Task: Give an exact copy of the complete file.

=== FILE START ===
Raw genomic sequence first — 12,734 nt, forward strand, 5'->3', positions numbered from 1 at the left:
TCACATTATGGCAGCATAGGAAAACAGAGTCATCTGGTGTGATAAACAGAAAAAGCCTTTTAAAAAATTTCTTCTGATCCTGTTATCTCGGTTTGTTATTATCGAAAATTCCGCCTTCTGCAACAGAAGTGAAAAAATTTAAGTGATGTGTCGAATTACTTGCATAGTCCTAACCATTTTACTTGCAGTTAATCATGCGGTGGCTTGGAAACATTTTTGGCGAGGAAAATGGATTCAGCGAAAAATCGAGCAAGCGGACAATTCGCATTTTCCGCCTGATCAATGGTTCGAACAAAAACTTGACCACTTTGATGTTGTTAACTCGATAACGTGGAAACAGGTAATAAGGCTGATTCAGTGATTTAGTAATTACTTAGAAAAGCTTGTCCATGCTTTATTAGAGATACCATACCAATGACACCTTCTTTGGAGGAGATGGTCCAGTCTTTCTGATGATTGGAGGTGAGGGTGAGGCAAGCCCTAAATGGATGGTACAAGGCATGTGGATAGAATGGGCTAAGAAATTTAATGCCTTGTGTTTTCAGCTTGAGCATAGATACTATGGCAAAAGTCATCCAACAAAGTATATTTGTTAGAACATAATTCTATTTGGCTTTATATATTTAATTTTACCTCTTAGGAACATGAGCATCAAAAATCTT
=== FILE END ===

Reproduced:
Raw genomic sequence first — 12,734 nt, forward strand, 5'->3', positions numbered from 1 at the left:
TCACATTATGGCAGCATAGGAAAACAGAGTCATCTGGTGTGATAAACAGAAAAAGCCTTTTAAAAAATTTCTTCTGATCCTGTTATCTCGGTTTGTTATTATCGAAAATTCCGCCTTCTGCAACAGAAGTGAAAAAATTTAAGTGATGTGTCGAATTACTTGCATAGTCCTAACCATTTTACTTGCAGTTAATCATGCGGTGGCTTGGAAACATTTTTGGCGAGGAAAATGGATTCAGCGAAAAATCGAGCAAGCGGACAATTCGCATTTTCCGCCTGATCAATGGTTCGAACAAAAACTTGACCACTTTGATGTTGTTAACTCGATAACGTGGAAACAGGTAATAAGGCTGATTCAGTGATTTAGTAATTACTTAGAAAAGCTTGTCCATGCTTTATTAGAGATACCATACCAATGACACCTTCTTTGGAGGAGATGGTCCAGTCTTTCTGATGATTGGAGGTGAGGGTGAGGCAAGCCCTAAATGGATGGTACAAGGCATGTGGATAGAATGGGCTAAGAAATTTAATGCCTTGTGTTTTCAGCTTGAGCATAGATACTATGGCAAAAGTCATCCAACAAAGTATATTTGTTAGAACATAATTCTATTTGGCTTTATATATTTAATTTTACCTCTTAGGAACATGAGCATCAAAAATCTT